“It was like binge-watching Borgen,” somebody said. But after all the drama , nothing is certain today – Theresa May’s “ back me then sack me” resignation, a third meaningful vote, even Brexit with a deal – except that the DUP will not vote for the withdrawal agreement.
Nigel Dodds should have removed any lingering doubt:
“The DUP do not abstain on the Union.”
The deep state of main party disintegration was revealed in last night’s votes. In what should have been the fairly uncontroversial vote to extend the leaving date, less than half of Conservative MPs voted for a three line whip on extending Article 50 – something they were told would cause deep legal problems. Just 150 voted for, 93 against, the rest, 74, abstained. It passed on Labour votes. Across the aisle,27 Labour MPs defied the three-line whip and voted against the second referendum proposal tabled by Margaret Beckett..
No overall majorities were expected in advance for the first series of indicative votes, but the failure of any to reach a majority was a deep disappointment. High abstentions suggested the Tories were trying to discredit the whole exercise. Last night’s modest winners were Ken Clarke’s for a customs union, and a confirming public vote from Labour’s Margaret Beckett. Labour MPs were whipped; the Conservatives had free votes. MPs were able to make multiple choices. Straws were being clutched at for a second round on Monday to whittle down the preferences from 16 to 2. But the optimism that began the exercise has disappeared. So has the momentum that for a while, seemed to be compelling the deal across the line, led by the great bellwether himself.
Plainly desperate if not actually in denial, the government still haven’t given up hopes of DUP support for the deal even now. The wishful thinkers were saying “they’re brilliant negotiators, they would only give in at the last moment. “ But give into what?
The DUP were never going to be the Conservatives’ reliable partner. Under pressure their interests were bound to diverge. It makes you wonder what they’d been talking about over all these weeks. When push comes to shove, Theresa May’s paramount aim is to leave the EU; the DUP’s existential principle is to protect Northern Ireland from any divergence from GB. The two are finally incompatible.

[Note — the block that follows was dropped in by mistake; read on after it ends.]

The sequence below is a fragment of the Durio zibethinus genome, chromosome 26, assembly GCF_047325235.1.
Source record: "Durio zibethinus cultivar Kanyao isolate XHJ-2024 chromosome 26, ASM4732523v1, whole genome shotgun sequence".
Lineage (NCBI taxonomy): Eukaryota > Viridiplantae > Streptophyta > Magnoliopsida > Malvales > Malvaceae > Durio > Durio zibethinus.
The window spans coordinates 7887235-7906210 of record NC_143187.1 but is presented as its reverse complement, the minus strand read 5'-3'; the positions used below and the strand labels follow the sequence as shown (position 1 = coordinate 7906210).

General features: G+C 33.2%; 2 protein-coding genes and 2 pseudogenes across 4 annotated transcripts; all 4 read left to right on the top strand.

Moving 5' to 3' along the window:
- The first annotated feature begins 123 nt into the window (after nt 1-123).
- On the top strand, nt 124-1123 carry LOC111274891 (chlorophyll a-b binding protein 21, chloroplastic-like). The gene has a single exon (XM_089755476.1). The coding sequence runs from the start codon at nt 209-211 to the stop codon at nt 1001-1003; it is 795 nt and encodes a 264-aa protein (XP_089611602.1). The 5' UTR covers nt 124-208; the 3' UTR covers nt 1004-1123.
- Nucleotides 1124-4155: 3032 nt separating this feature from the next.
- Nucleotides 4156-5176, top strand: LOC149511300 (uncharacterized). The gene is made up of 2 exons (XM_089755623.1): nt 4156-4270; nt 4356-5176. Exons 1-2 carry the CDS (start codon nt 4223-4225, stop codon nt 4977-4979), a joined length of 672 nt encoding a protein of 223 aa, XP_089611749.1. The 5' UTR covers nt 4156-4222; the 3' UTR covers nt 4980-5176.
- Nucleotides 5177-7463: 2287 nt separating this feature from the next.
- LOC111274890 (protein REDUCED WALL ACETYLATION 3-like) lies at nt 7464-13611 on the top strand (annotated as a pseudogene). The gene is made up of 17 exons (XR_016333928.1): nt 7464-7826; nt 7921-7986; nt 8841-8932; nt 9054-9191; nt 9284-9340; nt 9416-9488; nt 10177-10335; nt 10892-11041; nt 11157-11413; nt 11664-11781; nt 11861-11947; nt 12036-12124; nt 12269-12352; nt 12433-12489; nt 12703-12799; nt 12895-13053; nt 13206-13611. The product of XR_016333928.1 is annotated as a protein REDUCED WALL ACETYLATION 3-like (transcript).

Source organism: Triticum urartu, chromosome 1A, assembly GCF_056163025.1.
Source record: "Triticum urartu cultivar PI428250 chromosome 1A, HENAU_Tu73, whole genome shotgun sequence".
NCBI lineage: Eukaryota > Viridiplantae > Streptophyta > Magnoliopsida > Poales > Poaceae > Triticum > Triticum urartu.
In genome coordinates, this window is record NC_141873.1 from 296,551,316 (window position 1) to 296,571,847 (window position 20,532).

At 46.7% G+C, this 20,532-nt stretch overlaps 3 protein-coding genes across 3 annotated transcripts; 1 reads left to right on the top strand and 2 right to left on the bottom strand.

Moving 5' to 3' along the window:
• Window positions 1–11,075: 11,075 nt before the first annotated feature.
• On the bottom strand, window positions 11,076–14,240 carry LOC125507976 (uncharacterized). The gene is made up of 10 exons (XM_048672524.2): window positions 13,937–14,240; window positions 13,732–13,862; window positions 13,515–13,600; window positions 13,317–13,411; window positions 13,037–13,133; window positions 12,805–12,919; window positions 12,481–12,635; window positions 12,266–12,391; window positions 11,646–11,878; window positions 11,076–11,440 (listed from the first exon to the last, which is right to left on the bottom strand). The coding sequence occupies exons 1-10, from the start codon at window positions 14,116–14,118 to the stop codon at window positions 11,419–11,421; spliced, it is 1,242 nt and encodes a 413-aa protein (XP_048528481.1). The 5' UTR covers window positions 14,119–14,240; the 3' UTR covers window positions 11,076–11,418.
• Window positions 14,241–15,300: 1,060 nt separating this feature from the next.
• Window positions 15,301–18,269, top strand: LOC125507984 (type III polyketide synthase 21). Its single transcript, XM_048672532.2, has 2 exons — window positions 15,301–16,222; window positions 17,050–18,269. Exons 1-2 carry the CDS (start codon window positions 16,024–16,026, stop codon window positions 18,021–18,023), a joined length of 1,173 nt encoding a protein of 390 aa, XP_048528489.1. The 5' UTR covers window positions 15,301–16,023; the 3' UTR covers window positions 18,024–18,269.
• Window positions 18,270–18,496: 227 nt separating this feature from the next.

A more flexible cast of mind might have spotted a better solution than No in one or other of the indicative votes. Ironically, to get rid of the backstop Labour’s plan for a customs union and regulatory alignment might have suited the DUP very well.
But they never deviated from the central point which has confused many people; In all cases the withdrawal agreement must pass. Almost all the supposed alternatives debated yesterday relate to the next stage, the negotiations for the final settlement..
“We wanted to try to get a deal and when this all began we were looking to deal with the backstop. We wanted the Withdrawal Agreement re-opened to deal with that. We had made progress for domestic legislation (but).. then there was a discussion around treaty-level changes….. “
This was problem. The government might have been prepared to act unilaterally to leave the backstop if EU pressure on NI to conform to any changes the Assembly thought unreasonable. (though this would be a very controversial and possibly illegal course). But the withdrawal agreement as an international treaty would be far harder to change, if not impossible. This problem was exposed in the Commons on Monday. Why anyone thought it had gone away simply shows the extent of the government’s wishful thinking and the importance they attached both to the DUP’s numbers and their example to Brexiteers. The latter dramatically declined when Mrs May declared her intention to quit but the former remained constant. The result was that. government optimism lasted all of eight hours.
The logic of the DUP position is that if the withdrawal agreement were to pass somehow on Friday without them but with renegade Labour support , the DUP’s confidence and supply agreement with the Conservatives would end. This would encourage Labour to call a vote of confidence which would be more likely to succeed than last month’s, and set the scene for a decision a fortnight later to hold a general election.
Legally Friday is the last day for Parliament to pass the withdrawal agreement and trigger the 22nd May leave date. Thereafter the deadline for a new plan reverts to 12th April. Will the EU agree to another extension or will the nightmare arrive and the UK crash out without a deal in three weeks?
The clock is ticking louder than ever.
Former BBC journalist and manager in Belfast, Manchester and London, Editor Spolight; Political Editor BBC NI; Current Affairs Commissioning editor BBC Radio 4; Editor Political and Parliamentary Programmes, BBC Westminster; former London Editor Belfast Telegraph. Hon Senior Research Fellow, The Constitution Unit, Univ Coll. London